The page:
Even if you live in Windows, you may be surprised to find that it includes some rather powerful built-in tools to help you monitor your system and troubleshoot when things go wrong. We’ve taken a look at Windows’ dark corners before and at some awesome features you may have forgotten about. Here are a few more of our favourite overlooked Windows tools.
Photo by Lorelyn Medina (Shutterstock).
In this article, the details and instructions are based on Windows 8, but these tools are also available in previous versions of Windows, unless otherwise indicated.
System Information shows detailed information about many aspects of your system, including hardware resources, driver and application details and Internet settings. You can find at Control Panel > Administrative Tools > System Information or just search for “system” on the Start menu.
Select what you want to see details about in the left pane and the details are shown in the right pane. While there’s a lot there to poke around in, you’ll probably find these are the most useful displays:
- System Summary. This view shows you basic information about the computer, such as the OS version, manufacturer and model of the computer, BIOS version, and amount of memory installed.
- Display. This view shows you what type of graphics card (or built-in graphics processor) the computer has, including the manufacturer, model and amount of memory.
- Network Adapter. This view shows you all of the network adaptors (wired and wireless) present on the system.
- Storage Drives. This view shows you all of the hard drives and optical drives on the system, their capacity, and how much free space they have.
You can’t change any settings using System Information, but it’s a handy tool for getting quick information about a system without installing any extra software. You can use it to print or save a report of the current system, which can be really useful if you like to keep reference files on computers you support for other people. You can also connect System Information to another computer on your network to view information about it.
That said, if you’re willing (or able) to install other utilities, there are some out there that provide a lot more information about your system and even some extra features. We’ve covered qyite a few, like Speccy and Hardware Freak.
Windows Memory Diagnostic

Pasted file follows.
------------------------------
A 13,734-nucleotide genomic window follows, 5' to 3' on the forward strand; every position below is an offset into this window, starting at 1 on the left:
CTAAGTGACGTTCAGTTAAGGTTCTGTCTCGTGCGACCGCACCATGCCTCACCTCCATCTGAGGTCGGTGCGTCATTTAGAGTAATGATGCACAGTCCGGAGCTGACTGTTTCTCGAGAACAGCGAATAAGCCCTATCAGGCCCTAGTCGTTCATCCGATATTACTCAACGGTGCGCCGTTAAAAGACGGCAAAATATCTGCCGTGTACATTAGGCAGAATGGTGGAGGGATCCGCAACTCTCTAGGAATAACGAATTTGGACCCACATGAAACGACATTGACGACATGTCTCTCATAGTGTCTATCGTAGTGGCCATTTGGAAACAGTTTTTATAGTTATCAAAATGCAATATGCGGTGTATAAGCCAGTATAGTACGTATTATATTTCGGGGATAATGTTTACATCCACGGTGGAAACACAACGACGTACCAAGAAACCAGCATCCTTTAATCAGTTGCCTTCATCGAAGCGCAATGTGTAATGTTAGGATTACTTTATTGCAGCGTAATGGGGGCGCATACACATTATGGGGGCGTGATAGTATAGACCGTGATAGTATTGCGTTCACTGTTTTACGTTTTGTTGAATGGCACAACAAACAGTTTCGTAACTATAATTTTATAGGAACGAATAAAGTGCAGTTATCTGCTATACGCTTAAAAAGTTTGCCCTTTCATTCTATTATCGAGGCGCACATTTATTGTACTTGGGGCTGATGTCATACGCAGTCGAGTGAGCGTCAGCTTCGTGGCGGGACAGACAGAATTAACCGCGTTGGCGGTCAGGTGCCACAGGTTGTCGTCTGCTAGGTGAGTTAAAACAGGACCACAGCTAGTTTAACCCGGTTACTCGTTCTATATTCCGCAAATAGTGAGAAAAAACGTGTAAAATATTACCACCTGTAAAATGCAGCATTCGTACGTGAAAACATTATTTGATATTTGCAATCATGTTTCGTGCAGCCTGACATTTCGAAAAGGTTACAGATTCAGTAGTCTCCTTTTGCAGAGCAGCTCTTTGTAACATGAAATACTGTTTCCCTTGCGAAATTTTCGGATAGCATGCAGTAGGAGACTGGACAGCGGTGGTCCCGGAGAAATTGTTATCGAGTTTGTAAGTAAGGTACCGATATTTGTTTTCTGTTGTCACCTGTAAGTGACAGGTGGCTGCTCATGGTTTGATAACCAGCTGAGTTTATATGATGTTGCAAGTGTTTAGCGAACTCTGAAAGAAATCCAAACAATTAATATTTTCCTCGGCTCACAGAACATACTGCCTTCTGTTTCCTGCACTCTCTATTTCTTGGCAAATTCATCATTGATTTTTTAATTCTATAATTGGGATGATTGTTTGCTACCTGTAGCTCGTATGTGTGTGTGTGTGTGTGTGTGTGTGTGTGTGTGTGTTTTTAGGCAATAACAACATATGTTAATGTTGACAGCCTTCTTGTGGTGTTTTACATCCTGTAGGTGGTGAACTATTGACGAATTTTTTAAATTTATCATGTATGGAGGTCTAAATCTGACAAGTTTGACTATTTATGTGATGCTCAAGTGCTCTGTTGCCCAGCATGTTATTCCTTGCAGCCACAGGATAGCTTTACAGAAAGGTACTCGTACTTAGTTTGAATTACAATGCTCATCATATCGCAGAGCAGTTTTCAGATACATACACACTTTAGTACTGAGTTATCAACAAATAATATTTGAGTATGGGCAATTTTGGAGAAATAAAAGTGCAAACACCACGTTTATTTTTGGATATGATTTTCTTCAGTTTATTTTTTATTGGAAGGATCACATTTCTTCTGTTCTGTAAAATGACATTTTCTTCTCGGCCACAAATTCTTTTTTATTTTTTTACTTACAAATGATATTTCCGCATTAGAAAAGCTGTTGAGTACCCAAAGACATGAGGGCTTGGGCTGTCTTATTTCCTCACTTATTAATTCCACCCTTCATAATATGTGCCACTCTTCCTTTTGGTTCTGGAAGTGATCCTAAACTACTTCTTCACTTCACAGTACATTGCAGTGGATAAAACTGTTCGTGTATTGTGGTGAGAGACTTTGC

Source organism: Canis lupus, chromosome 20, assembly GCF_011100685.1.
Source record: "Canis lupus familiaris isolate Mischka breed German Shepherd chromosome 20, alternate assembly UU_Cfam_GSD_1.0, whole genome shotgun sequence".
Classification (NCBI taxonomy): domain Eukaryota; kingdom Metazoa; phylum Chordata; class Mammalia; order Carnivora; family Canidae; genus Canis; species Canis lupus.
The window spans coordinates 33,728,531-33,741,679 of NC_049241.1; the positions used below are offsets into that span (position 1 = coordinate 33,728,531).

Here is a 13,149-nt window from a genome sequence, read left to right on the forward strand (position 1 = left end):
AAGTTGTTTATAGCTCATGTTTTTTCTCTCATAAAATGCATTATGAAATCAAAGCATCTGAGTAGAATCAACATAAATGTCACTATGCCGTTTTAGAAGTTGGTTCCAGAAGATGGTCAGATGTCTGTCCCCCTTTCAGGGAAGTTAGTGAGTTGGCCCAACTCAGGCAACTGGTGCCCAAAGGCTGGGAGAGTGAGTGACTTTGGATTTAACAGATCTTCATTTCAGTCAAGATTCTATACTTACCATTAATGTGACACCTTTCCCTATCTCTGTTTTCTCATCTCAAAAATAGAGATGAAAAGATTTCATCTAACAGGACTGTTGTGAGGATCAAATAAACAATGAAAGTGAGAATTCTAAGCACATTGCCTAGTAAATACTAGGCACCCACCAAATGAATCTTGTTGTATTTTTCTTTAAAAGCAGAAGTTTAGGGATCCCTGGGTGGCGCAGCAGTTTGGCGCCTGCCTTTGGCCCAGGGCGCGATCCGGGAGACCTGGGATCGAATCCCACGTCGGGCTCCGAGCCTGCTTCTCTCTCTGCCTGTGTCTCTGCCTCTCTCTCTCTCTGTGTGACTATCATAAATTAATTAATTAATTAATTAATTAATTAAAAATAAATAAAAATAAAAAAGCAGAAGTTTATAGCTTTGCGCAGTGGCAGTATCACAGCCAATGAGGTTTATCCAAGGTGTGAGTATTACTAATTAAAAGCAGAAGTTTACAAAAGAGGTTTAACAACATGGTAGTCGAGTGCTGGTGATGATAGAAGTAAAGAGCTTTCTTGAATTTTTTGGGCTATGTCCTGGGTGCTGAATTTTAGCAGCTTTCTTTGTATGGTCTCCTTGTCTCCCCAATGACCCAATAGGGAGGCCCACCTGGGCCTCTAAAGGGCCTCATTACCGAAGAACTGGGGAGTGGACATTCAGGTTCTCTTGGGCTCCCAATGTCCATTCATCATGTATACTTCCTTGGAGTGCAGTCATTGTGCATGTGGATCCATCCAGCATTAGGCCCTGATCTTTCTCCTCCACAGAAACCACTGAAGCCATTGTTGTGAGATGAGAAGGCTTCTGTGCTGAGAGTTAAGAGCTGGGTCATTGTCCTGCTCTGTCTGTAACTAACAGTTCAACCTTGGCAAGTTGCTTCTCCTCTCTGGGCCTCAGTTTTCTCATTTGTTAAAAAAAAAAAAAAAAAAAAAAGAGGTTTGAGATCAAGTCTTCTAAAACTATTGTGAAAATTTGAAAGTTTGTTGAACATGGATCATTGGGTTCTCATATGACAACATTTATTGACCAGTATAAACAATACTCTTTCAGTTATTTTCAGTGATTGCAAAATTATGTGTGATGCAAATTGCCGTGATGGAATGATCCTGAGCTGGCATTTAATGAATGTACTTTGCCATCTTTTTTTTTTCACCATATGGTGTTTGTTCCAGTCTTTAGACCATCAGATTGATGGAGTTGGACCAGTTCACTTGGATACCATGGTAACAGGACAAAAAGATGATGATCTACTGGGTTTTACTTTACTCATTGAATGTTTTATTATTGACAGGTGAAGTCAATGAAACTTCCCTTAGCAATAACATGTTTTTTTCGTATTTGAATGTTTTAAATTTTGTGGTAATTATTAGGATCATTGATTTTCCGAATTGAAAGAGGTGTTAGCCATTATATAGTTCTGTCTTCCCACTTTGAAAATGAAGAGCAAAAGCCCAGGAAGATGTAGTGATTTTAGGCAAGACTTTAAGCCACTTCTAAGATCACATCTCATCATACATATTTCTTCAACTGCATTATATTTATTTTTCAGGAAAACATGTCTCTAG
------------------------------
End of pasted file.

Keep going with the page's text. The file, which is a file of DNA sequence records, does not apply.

Memory problems are often hard to isolate. Faulty memory can cause everything from freezing applications to unsuccessful installations to full system crashing. And the most frustrating thing about them is that the problems often come and go. Windows Memory Diagnostic can help by running a full scan of the memory installed on your computer.
You can find Windows Memory Diagnostic at Control Panel > Administrative Tools or just by searching “windows memory” at the Start menu. Unfortunately, Windows has to reboot in order to run this tool since it needs to run before Windows is actually loaded on the system. You have the option of rebooting and scanning immediately or scheduling a scan during the next reboot. If you want to go ahead and run the scan, make sure you’ve saved and closed out of all your programs before running it.
As your computer restarts, Windows Memory Diagnostics will take over and run the scan. When it’s done, Windows will start and you’ll see a message about how the scan went. If you want a little more control, press F1 when the tool starts. You can adjust elements like what level test you want to run (those levels are described in the tool) and how many passes the tool should make.
Windows records events in several different logs, and it logs a lot of events. Depending on how your system is configured, it logs everything from informational events (when a service starts up OK) to cautions and errors (when a program crashes or a service can’t start) to security events such as unsuccessful log on attempts.
You’ll find Event Viewer at Control Panel > Administrative Tools or just search for “event” on the Start menu. There’s a lot to Event Viewer, but as a regular user, the things that might be of use to you are all under the Windows Logs folder. In particular, these three logs can be helpful:
- Application. The Application log is a record of events generated by applications. All Windows services write their status information to this log. This is the most valuable log for monitoring the general health of a computer.
- System. The System log is a record of events that concern components of the system itself, including such events as device driver and network failures. This is the most valuable log for finding information on specific errors.
- Security. The Security log is a record of events based on any auditing settings you or your company have configured. Unless you suspect somebody is trying to gain access to your computer, this one is going to be less useful than the others.
Now, before we go any further, you should note that you are likely to see a number of cautions and errors pop up in these logs and many of them aren’t important at all. Often, a service will fail to start, log an error, and then Windows will start the service successfully when it tries again. If you see an error you’re concerned about, check the events following the error to see whether it resolved on its own.